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Coin (obverse), Denarius, of Caius Iulius Caesar

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minted in Africa

Coin (obverse), Denarius, of Caius Iulius Caesar
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This silver coin was minted in Africa by Caius Iulius (Julius) Caesar in 47 or 46 BC. It is a type called a denarius, the most common Roman silver coin. This picture shows the obverse of the coin.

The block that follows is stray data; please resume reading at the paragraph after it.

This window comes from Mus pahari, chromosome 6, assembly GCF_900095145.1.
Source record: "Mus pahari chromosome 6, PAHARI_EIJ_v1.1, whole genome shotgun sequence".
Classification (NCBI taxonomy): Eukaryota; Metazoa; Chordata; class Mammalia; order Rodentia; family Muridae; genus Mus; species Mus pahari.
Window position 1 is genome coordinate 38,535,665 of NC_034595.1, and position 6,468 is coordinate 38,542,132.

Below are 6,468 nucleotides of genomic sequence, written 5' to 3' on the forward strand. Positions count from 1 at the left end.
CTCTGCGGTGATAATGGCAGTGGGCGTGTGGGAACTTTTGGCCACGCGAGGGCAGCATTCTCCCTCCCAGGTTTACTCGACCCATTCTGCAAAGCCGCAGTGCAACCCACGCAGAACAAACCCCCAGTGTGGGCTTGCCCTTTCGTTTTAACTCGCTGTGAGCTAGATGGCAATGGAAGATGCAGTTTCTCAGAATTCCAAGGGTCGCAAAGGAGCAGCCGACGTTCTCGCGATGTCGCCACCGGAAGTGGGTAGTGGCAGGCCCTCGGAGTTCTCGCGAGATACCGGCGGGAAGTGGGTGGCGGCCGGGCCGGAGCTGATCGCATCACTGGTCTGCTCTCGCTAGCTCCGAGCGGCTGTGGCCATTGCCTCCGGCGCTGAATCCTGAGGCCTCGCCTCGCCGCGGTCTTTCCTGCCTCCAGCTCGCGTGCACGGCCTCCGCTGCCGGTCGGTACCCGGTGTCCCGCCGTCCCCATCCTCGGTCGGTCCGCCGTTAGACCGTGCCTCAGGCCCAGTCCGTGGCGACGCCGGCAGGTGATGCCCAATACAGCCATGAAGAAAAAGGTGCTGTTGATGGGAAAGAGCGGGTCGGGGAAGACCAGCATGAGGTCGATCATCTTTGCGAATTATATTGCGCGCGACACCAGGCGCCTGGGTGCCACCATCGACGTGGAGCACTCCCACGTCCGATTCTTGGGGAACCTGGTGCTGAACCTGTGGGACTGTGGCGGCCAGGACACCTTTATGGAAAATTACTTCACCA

The obverse depicts Venus, the goddess of beauty and fertility, wearing a diadem. Caesar claimed descent from Venus, tracing his ancestry from Iulus, the son of Aeneas (portrayed on the reverse), who was said to be the son of Aphrodite (Venus).

After the death of Pompey the Great in 48 BC, the struggle against Caesar passed to his sons Cnaeus Pompey and Sextus Pompey. Sextus Pompey, with 10 legions, controlled northern Africa. These forces were defeated by Caesar at Thapsus in 46 BC.

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